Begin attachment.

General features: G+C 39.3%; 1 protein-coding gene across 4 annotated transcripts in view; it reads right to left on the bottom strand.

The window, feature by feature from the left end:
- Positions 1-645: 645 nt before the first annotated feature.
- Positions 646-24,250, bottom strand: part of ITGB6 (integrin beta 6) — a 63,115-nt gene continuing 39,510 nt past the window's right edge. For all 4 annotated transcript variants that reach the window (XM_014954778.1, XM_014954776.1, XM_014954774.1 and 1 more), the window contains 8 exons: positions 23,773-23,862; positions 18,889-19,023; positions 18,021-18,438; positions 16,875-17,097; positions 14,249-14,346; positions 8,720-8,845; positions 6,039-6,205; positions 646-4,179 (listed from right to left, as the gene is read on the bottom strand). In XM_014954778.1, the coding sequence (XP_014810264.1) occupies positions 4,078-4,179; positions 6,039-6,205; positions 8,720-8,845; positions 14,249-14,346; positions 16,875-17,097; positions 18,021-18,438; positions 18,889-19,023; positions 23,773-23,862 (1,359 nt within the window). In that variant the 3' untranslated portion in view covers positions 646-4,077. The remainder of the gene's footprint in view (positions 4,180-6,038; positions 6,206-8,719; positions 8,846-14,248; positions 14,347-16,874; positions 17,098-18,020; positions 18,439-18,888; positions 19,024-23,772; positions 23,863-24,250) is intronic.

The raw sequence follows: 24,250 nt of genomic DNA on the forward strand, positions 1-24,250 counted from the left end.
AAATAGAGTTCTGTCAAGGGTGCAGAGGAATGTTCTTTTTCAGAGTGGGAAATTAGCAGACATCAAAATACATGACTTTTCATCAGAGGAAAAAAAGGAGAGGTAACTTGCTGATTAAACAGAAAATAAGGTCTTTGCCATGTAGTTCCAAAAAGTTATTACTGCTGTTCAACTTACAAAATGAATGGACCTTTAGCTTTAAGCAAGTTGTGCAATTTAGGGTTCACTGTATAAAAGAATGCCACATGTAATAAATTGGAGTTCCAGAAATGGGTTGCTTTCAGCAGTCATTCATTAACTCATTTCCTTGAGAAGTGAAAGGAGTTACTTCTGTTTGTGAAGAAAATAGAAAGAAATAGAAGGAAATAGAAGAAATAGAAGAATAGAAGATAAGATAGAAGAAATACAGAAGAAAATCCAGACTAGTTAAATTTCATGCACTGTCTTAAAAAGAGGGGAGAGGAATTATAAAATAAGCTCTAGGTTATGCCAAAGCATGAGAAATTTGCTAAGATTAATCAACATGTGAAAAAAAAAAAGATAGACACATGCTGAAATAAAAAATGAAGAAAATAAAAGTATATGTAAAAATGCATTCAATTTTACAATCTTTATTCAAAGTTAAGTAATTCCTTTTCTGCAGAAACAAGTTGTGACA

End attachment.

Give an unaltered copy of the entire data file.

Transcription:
General features: G+C 39.3%; 1 protein-coding gene across 4 annotated transcripts in view; it reads right to left on the bottom strand.

The window, feature by feature from the left end:
- Positions 1-645: 645 nt before the first annotated feature.
- Positions 646-24,250, bottom strand: part of ITGB6 (integrin beta 6) — a 63,115-nt gene continuing 39,510 nt past the window's right edge. For all 4 annotated transcript variants that reach the window (XM_014954778.1, XM_014954776.1, XM_014954774.1 and 1 more), the window contains 8 exons: positions 23,773-23,862; positions 18,889-19,023; positions 18,021-18,438; positions 16,875-17,097; positions 14,249-14,346; positions 8,720-8,845; positions 6,039-6,205; positions 646-4,179 (listed from right to left, as the gene is read on the bottom strand). In XM_014954778.1, the coding sequence (XP_014810264.1) occupies positions 4,078-4,179; positions 6,039-6,205; positions 8,720-8,845; positions 14,249-14,346; positions 16,875-17,097; positions 18,021-18,438; positions 18,889-19,023; positions 23,773-23,862 (1,359 nt within the window). In that variant the 3' untranslated portion in view covers positions 646-4,077. The remainder of the gene's footprint in view (positions 4,180-6,038; positions 6,206-8,719; positions 8,846-14,248; positions 14,347-16,874; positions 17,098-18,020; positions 18,439-18,888; positions 19,024-23,772; positions 23,863-24,250) is intronic.

The raw sequence follows: 24,250 nt of genomic DNA on the forward strand, positions 1-24,250 counted from the left end.
AAATAGAGTTCTGTCAAGGGTGCAGAGGAATGTTCTTTTTCAGAGTGGGAAATTAGCAGACATCAAAATACATGACTTTTCATCAGAGGAAAAAAAGGAGAGGTAACTTGCTGATTAAACAGAAAATAAGGTCTTTGCCATGTAGTTCCAAAAAGTTATTACTGCTGTTCAACTTACAAAATGAATGGACCTTTAGCTTTAAGCAAGTTGTGCAATTTAGGGTTCACTGTATAAAAGAATGCCACATGTAATAAATTGGAGTTCCAGAAATGGGTTGCTTTCAGCAGTCATTCATTAACTCATTTCCTTGAGAAGTGAAAGGAGTTACTTCTGTTTGTGAAGAAAATAGAAAGAAATAGAAGGAAATAGAAGAAATAGAAGAATAGAAGATAAGATAGAAGAAATACAGAAGAAAATCCAGACTAGTTAAATTTCATGCACTGTCTTAAAAAGAGGGGAGAGGAATTATAAAATAAGCTCTAGGTTATGCCAAAGCATGAGAAATTTGCTAAGATTAATCAACATGTGAAAAAAAAAAAGATAGACACATGCTGAAATAAAAAATGAAGAAAATAAAAGTATATGTAAAAATGCATTCAATTTTACAATCTTTATTCAAAGTTAAGTAATTCCTTTTCTGCAGAAACAAGTTGTGACA